Anhydrous leak closes portion of Interstate 90; Homes evacuated, crews exposed to farm chemical

Published 10:26 am Tuesday, November 3, 2015

Officers with the Mower County Sheriff’s Office block traffic at the intersection of 220th Street and 670th Avenue just north of Elkton as the sun sets

Officers with the Mower County Sheriff’s Office block traffic at the intersection of 220th Street and 670th Avenue just north of Elkton as the sun sets

Two anhydrous ammonia leaks caused Interstate 90 to be shut down and homes to be evacuated Monday night.

Mower County Sheriff Terese Amazi confirmed two 1,000 gallon anhydrous ammonia tanks leaked from burst hoses — one while being towed by a farmer and the second about two miles away at a grain elevator on County Road 7 south of Elkton sometime before 5 p.m.

As of 6:25 p.m., the tanks were shut off, but an anhydrous cloud was still hovering.

A one-mile perimeter was set up around Elkton earlier in the evening, and an unspecified number of homes were evacuated near the incident. Farmers use Anhydrous ammonia for fertilizer, but it’s a toxic chemical that can burn and be harmful to eyes. The chemical can linger on clothes, so victims can get a second exposure, Amazi warned.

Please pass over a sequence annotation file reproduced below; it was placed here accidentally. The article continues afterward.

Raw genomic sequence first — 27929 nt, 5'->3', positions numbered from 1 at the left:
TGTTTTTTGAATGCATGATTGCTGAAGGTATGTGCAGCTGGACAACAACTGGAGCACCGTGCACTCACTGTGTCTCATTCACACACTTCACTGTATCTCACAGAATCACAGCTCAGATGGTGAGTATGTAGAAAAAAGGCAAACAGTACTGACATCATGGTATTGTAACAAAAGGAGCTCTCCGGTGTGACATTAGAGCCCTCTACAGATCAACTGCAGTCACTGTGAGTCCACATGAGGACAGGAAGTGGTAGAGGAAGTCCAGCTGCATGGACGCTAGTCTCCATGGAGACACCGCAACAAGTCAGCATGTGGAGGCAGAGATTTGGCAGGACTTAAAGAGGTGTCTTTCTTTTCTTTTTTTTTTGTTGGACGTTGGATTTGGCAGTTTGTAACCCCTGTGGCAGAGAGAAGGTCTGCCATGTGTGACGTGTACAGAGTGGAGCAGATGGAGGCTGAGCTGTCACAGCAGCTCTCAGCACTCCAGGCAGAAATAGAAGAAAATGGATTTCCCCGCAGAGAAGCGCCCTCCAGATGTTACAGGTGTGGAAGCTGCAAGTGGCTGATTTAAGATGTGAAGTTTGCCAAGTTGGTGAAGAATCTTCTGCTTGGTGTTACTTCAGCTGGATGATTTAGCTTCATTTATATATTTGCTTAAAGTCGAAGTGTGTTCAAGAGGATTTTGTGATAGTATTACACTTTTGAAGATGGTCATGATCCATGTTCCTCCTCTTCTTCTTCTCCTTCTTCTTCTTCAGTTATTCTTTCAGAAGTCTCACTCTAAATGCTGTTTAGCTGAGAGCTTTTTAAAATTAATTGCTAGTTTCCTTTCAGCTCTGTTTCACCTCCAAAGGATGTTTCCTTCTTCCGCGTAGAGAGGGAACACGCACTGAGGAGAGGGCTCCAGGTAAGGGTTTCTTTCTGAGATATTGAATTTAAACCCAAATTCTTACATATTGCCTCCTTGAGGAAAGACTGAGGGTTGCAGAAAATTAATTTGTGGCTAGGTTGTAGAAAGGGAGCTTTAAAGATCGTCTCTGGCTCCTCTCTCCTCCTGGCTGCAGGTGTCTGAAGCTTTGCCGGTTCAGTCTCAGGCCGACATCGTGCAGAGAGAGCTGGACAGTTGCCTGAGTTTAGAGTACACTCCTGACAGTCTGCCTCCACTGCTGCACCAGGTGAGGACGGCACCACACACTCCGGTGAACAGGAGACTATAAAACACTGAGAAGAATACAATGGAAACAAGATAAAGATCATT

Several firefighters and a deputy were exposed to the chemical and sustained minor injuries after the cloud changed direction unexpectedly. No other injuries were reported.

Cars line Interstate 90 between the Elkton and Dexter exits as portions of the road were being closed for an anhydrous ammonia leak Monday.  Photos by Jason Schoonover/jason.schoonover@austindailyherald.com

Cars line Interstate 90 between the Elkton and Dexter exits as portions of the road were being closed for an anhydrous ammonia leak Monday.
Photos by Jason Schoonover/jason.schoonover@austindailyherald.com

Sometime around 5 p.m., law enforcement closed Interstate 90 between the Elkton and Dexter exits. The interstate was closed until about 9:30 p.m.

Though the leak started south of Elkton, the cloud had moved north to Interstate 90, and Amazi said it took longer to dissipate because of the low winds.

As of this morning, Amazi said the area should be safe for people after the cloud dissipated. A crew took readings to test the air last night in the area and will again today.

Amazi said she hasn’t experienced an event like this in her more than 27 years on the force.

“I haven’t had one of these in my career,” she said.

Deputies train for such spills but rarely have to use the training, but Amazi said she was happy with how people responded.

“I think things went well,” she said.

She said people will be inspecting the tanks to see how the leak started, whether they were tampered with or if there were simply faulty hoses.

Dexter and Grand Meadow Fire Departments also responded to the scene.